This study was aimed at examining the effects of manipulating the carbohydrate source of the culture medium on the cellular sensitivity of epithelial cells to an oxidative attack. Our rationale was that substituting galactose for glucose in culture media would remove the protection afforded by glucose utilization in two major metabolic pathways, i.e. anaerobic glycolysis and/or the pentose phosphate pathway (PPP), which builds up cellular reducing power. Indeed, we show that the polarized human colonic epithelial cell line HT29-Cl.16E was sensitive to the deleterious effects of the NO donor PAPANONOate [3-(2-hydroxy-2-nitroso-1-propylhydrazino)-1-propanamine] only in galactose-containing medium. In such medium NO attack led to cytotoxic and apoptotic cell death, associated with formation of derivatives of NO auto-oxidation (collectively termed NOx) and peroxynitrite, leading to intracellular GSH depletion and nitrotyrosine formation. The addition of 2-deoxyglucose, a non-glycolytic substrate, to galactose-fed cells protected HT29-Cl.16E cells from NO attack and maintained control GSH levels through its metabolic utilization in the PPP, as shown by 14CO2 production from 2-deoxy[1-14C]glucose. Therefore, increasing the availability of reducing equivalents without interfering with energy metabolism is able to prevent NO-induced cell injury. Finally, this background provides the conceptual framework for establishing nutritional manipulation of cellular metabolic pathways that could provide new means for (i) deciphering the mechanisms of cell injury by reactive nitrogen species and reactive oxygen species at the whole-cell level and (ii) establishing the hierarchy of intracellular defence mechanisms against these attacks.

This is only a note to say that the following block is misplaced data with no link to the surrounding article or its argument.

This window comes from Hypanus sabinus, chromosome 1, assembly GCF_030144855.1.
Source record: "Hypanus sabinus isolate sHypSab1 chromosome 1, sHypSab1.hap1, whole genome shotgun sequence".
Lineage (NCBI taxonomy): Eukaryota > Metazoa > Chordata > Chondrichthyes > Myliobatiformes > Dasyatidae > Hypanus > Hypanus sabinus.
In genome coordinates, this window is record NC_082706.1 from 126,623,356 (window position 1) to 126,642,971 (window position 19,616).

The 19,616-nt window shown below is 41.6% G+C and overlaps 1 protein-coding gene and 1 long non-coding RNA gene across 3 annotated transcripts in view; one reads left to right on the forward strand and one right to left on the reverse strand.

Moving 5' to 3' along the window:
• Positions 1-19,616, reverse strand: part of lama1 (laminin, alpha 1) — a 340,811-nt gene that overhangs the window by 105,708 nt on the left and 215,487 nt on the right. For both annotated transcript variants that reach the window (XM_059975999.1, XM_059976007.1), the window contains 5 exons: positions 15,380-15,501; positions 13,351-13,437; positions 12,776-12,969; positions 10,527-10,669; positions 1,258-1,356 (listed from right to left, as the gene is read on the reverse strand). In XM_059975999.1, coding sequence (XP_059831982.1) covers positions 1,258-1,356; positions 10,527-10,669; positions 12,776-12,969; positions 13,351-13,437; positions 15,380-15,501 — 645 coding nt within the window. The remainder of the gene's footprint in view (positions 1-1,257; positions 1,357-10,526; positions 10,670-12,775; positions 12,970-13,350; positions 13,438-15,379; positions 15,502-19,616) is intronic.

The in vitro manipulation of carbohydrate metabolism: a new strategy for deciphering the cellular defence mechanisms against nitric oxide attack
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Claire LE GOFFE, Geneviève VALLETTE, Anne JARRY, Chantal BOU-HANNA, Christian L. LABOISSE; The in vitro manipulation of carbohydrate metabolism: a new strategy for deciphering the cellular defence mechanisms against nitric oxide attack. Biochem J 15 December 1999; 344 (3): 643–648. doi: https://doi.org/10.1042/bj3440643
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